Though Link is ultimately successful in saving the Southern Swamp, in order to continue in the game both Link and the player must restart the three-day countdown clock, meaning that everything Link has accomplished is undone. While Link has already experienced this loss of accomplishment once before, in Clock Town, this is the first time that Link faces the consequences of turning back time: the temple he completed, the people he helped, and the side quests he solved are all undone when he turns back time. These losses give rise to anger and frustration for Link and players. Much like the anger one feels at the death of a loved one, Link’s anger, while understandable, will not solve the main issue at hand: he is no longer the Hero of Time that he was in Hyrule. Moreover, considering that events reset every time he plays the “Song of Time,” it might be particularly devastating to Link that he cannot restore lasting healing to Termina as he was able to do in Hyrule. In Majora’s Mask, Link not only struggles with the loss of Navi, but he must also struggle with the loss of his identity as the Hero of Hyrule, capable of resolving all side quests while still moving toward the ultimate goal: saving the world from death.

Masks of Anger

Kübler-Ross describes the anger phase as a reaction to the unfairness of loss, explaining that it is common for patients and family members in their grief to blame doctors, nurses, and even bystanders. Her model articulates these reactions as the bereaved’s attempt to regain control over the loss or death, events that are by definition uncontrollable. The anger-fueled search for someone or something to blame protects the bereaved from the emotional enormity of their loss while pushing them out of the entropy of denial and into a more purposeful, action-oriented state of mind.

Though anger is often directed outward as illustrated above, clinicians don’t always view it as a wholly destructive or negative force. Anger may not be rational or valid—one may be angry with oneself, loved ones, or even the individual who was lost—but all of it is natural and signifies an important change in the process of grief. Anger signals that the loss can no longer be denied or ignored and that the process of confronting the loss can begin. Beyond anger as a signal of progress, Kübler Ross also describes anger as being a source of “strength . . . giving temporary structure to the nothingness of loss.”

While the Deku mask best exemplifies denial, the mask itself and the gameplay around it also connects with anger, highlighting the ways in which the different phases of Kübler-Ross’s grief model can overlap and interact. During the gameplay following the defeat of the boss in Woodfall Temple, Link encounters the Deku butler who has recently lost his son. Both Link and the player know that Link’s mask exists because a Deku child died, and Link’s interaction with the Deku boy’s father poignantly captures the positive aspect of anger: initially in denial over Link’s resemblance to his son, the Deku Butler harnesses the anger he feels over the loss of his son and uses its energy to help Link. His actions lead him to a place of acceptance signified by his parting words: “Actually, when I see you, I am reminded of my son . . .”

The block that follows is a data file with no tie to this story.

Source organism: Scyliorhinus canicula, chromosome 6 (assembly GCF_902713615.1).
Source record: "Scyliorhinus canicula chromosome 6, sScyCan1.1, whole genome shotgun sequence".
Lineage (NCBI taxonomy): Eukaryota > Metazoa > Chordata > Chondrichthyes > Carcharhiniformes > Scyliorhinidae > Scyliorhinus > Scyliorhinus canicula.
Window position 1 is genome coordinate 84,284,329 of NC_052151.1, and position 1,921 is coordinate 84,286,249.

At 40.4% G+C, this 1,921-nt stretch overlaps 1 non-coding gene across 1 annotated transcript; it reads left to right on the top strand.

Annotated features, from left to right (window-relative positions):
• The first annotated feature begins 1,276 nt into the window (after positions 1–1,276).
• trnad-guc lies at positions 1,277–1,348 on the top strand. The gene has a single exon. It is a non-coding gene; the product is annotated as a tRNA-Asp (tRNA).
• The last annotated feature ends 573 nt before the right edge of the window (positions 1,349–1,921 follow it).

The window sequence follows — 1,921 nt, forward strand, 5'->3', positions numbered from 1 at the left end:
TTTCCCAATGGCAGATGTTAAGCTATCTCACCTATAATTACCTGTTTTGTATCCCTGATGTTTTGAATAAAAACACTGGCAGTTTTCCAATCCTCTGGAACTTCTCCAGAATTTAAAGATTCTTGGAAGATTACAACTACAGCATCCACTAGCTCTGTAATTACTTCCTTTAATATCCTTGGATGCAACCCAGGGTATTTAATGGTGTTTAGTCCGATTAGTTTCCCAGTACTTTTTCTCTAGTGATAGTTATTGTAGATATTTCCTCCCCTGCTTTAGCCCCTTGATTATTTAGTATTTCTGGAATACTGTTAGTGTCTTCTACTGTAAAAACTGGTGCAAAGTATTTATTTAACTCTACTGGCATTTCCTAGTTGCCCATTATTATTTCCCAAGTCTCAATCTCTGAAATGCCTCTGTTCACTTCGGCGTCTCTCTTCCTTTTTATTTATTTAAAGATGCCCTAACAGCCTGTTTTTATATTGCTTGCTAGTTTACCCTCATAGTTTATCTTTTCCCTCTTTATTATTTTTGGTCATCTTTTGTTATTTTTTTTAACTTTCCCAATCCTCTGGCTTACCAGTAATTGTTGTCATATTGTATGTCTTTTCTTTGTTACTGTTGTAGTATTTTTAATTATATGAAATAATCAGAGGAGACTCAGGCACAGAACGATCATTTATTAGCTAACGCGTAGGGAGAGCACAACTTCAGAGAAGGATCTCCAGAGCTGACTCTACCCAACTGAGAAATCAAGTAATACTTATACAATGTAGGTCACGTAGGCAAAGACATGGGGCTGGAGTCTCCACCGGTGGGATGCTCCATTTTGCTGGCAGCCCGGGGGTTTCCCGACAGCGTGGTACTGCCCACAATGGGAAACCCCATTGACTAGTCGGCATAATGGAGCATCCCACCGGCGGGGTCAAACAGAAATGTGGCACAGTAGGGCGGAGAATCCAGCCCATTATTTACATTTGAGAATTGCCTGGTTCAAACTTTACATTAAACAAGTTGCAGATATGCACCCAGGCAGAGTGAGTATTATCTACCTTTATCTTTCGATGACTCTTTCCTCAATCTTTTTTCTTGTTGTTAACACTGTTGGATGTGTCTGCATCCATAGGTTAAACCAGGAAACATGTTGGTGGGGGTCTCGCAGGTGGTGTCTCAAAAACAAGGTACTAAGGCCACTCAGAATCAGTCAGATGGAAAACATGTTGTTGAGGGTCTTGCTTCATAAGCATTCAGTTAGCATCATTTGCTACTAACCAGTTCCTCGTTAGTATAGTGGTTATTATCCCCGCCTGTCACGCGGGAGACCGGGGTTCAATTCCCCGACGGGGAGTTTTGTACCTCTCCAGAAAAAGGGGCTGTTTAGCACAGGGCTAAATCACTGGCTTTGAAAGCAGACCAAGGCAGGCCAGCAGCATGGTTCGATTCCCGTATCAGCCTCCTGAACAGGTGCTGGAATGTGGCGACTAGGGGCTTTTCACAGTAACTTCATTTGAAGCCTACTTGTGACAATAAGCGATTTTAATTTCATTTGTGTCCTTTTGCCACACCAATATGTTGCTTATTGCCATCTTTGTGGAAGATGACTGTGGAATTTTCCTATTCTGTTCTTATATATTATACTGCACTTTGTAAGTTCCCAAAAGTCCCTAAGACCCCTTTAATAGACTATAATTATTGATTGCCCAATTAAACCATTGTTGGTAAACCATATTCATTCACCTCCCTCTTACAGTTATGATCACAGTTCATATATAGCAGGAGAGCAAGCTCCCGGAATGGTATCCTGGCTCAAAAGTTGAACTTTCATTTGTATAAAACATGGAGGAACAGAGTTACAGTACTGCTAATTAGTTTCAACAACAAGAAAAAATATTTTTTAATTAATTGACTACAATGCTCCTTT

Even though it does not make its debut until the next phase of the game, the Goron mask also embodies this beneficial aspect of the anger stage. This is the mask that Link wears when there is a task that requires more strength and more power, allowing him to leverage his own anger in order to move through it. Just as lividity allows the bereaved to begin to carry the immense weight of loss, Goron Link is able to shoulder a larger load than Link would be able to on his own.

Snowhead Mountain: Bargaining

I beg you! Bring me back to life with your magic!”
—Darmani

Perhaps the best example of the next stage of Kübler-Ross’s model, bargaining, within the narrative of Majora’s Mask, occurs between Darmani, leader of the Goron tribe, and Link. Thanks to Skull Kid, the Goron village has become covered in ice and snow, threatening the lives of all who reside at the base of Snowhead Mountain. Darmani dies in his attempt to save his village and haunts the Snowhead region, waiting for, as he explains, “someone to see me.” Using the spyglass obtained from his own higher power (i.e., the wise owl), Link is able to see Darmani, who begins bargaining with Link as if Link himself were a god. First, Darmani begs Link to heal him. Unfortunately, this is not possible, so he bargains with Link to “heal his sorrows.”

Appealing to a higher power in an attempt to undo one’s loss is a trademark of Kübler-Ross’s bargaining stage of grief. In this scene between Link and Darmani, Link functions as the higher power. With the power of the ocarina and the “Song of Healing,” he is able to ease Darmani’s restless soul and aid his passing. In a bit of irony, Darmani is no longer bargaining for a return to his preloss self, but is instead bargaining for acceptance—the stage of the Kübler-Ross model that leads to final healing. Perhaps this is why his bargain is ultimately successful. As is typical of the bargaining process, Darmani offers Link a treasure in return for his healing aid: the Goron mask. Just like the Deku mask, the Goron mask holds the feelings and final wishes of the once-living person it resembles. Darmani’s gift of the mask is both payment and duty: Link must use it to save the Gorons and release Snowhead from Skull Kid’s evil spell.